Attention conservation notice: Self-promoting a dry academic comment on a bad book about bias in the US media.
It seems that the Perspective on Politics review symposium on Groseclose's Left Turn, organized by Henry Farrell, is finally out. This includes a contribution by Justin Gross, Andrew Gelman and your humble narrator, focusing on the methodological problems, which are, to my mind, crippling. (Of the other contributions, the only one I've had a chance to read is Brendan Nyhan's, which, unsurprisingly, I like.)
There's no abstract, so I'll just quote our opening.
In Left Turn, Groseclose concludes that, in a world without media bias, the average American voter would be positioned at around 25 on a 0--100 scale, where 0 is a right-wing Republican and 100 is a left-wing Democrat. In this world, a balanced media might include some TV networks promoting the view that abortion should be illegal under all circumstances and subject to criminal penalties, whereas others might merely hold that Roe v. Wade is unconstitutional; some media outlets might support outright discrimination against gays whereas others might be neutral on civil unions but oppose gay marriage; and on general politics there might be some newspapers that endorse hard-right Republican candidates (0 on Groseclose's 0--100 scale) whereas those on the left would endorse positions near those currently held by Senator Olympia Snowe. But instead of this, Groseclose must endure a world where he estimates the average voter is around 50, with all that follows from this, and he attributes this difference to media bias.
Groseclose sets up this stirring climax by formulating and estimating three models. The first model, from Groseclose and Milyo (2005), is an ideal-point model that puts media organizations and members of Congress on that 100 point scale, based on how often they refer to various research and advocacy organizations. The second infers the political positions of voters in different districts based on how many of them voted for Obama, and the estimated positions of their members of Congress. The third model, new to Left Turn, is a causal model of how media influence the positions of voters. Groseclose's claims about what our country would look like if it weren't for media bias thus rest on a multi-stage analysis. (Figure 1 depicts his estimation strategy.) He estimates latent quantities, such as how Americans would vote if their views were not distorted by the media, in terms of other latent, estimated quantities, such as the political location of media organizations.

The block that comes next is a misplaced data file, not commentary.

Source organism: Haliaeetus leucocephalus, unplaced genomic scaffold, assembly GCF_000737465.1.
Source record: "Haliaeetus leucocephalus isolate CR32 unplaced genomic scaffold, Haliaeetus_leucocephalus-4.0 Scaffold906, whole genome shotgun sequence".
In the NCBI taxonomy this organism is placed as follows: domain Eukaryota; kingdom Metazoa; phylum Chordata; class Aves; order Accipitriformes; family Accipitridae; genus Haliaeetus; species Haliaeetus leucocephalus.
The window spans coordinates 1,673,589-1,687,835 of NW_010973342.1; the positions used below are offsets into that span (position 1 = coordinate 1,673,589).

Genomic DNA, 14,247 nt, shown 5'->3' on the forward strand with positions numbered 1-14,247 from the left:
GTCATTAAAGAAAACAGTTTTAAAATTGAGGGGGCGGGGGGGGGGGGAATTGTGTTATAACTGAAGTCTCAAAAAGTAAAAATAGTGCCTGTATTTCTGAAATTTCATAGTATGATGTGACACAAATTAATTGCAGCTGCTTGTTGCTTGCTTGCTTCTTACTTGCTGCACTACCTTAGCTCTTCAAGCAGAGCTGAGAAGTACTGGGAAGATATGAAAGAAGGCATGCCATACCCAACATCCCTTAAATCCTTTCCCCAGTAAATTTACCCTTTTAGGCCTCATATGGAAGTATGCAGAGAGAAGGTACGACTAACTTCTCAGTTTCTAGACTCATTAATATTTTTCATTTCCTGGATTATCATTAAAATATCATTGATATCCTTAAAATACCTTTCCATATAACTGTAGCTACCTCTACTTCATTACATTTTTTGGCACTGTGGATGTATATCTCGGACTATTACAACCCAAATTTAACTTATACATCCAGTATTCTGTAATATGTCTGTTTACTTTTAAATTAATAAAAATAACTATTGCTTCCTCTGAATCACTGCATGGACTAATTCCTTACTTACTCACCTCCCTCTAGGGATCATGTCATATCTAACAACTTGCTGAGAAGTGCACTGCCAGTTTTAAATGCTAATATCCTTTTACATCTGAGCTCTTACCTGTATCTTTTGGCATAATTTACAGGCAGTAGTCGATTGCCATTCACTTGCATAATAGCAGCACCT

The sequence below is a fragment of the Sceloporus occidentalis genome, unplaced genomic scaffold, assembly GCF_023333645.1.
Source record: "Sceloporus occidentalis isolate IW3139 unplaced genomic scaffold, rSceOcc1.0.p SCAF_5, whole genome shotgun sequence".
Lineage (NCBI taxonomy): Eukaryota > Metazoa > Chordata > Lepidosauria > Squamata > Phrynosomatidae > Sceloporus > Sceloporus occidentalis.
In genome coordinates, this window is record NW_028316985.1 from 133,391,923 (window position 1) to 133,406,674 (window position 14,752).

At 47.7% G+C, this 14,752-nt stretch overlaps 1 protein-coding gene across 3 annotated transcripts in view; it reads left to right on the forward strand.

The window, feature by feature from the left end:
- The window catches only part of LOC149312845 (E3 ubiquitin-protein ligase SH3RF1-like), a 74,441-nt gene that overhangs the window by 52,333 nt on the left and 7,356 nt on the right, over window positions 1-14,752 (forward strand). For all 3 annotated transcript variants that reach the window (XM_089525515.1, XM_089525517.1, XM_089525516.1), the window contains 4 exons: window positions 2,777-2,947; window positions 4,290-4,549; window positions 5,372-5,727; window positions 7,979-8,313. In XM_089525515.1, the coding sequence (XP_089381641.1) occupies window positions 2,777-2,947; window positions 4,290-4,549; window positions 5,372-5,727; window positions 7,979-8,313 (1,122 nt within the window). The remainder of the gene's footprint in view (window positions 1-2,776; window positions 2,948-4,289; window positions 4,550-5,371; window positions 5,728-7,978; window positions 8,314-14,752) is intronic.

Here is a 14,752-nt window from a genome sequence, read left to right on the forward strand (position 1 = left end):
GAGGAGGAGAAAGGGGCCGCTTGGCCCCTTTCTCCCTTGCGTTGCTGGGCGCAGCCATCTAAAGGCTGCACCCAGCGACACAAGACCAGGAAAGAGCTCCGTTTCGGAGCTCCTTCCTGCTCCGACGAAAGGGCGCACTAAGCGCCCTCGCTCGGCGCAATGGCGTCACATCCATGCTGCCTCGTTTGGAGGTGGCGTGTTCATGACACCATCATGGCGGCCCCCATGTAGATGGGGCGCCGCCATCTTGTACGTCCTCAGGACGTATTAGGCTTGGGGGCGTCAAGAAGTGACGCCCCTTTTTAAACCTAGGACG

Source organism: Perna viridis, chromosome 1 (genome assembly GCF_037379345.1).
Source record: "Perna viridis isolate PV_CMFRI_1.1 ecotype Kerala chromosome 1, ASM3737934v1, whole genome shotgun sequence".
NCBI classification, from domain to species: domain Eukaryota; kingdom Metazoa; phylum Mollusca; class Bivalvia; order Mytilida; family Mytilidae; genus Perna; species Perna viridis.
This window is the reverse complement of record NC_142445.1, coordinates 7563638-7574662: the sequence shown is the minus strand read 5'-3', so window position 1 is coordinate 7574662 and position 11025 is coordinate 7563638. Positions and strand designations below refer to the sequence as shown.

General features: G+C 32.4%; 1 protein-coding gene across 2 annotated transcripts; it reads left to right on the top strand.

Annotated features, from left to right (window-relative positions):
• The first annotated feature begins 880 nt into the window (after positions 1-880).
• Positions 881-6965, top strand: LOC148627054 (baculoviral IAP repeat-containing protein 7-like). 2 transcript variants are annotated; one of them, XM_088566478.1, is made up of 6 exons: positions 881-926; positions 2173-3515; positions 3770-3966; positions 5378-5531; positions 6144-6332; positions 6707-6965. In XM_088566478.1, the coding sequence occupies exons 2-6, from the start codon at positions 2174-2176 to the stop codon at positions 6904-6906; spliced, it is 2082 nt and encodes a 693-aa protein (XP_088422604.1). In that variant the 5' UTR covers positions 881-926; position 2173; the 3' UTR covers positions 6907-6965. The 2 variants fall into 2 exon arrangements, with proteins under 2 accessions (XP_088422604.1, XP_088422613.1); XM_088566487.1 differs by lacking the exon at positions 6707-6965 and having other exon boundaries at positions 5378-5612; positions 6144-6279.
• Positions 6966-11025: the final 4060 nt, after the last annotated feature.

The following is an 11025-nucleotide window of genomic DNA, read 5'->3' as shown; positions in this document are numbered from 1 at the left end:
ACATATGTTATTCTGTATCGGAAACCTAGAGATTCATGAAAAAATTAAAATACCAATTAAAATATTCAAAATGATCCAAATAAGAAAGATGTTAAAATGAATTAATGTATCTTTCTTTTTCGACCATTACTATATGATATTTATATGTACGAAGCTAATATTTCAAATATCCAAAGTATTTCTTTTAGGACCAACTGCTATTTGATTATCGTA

Groseclose's estimation strategy. Variables in boxes are observable; variables in ellipses are latent, and estimated. (The causal network implied by Groseclose's models is subtly different from this inferential network.) PQ and SQ stand for Groseclose's "political quotient" and "slant quotient", respectively.
You can read the rest at the journal, with nice formatting, or a preprint. That last link also carries you to the appendices on technical issues we couldn't fit into in the main article. Even the appendices leave out something which struck me when I read the book, that the models make no sense as strategic actors rationally maximizing utility. This doesn't make them any worse to my mind, but is the kind of thing the people who write and edit the Quarterly Journal of Economics purport to find troubling...
(As usual, I'm not speaking for the statistics department or CMU here, and everything in this post which goes beyond the article isn't the fault of my co-authors, etc.)
Posted at August 17, 2012 22:30 | permanent link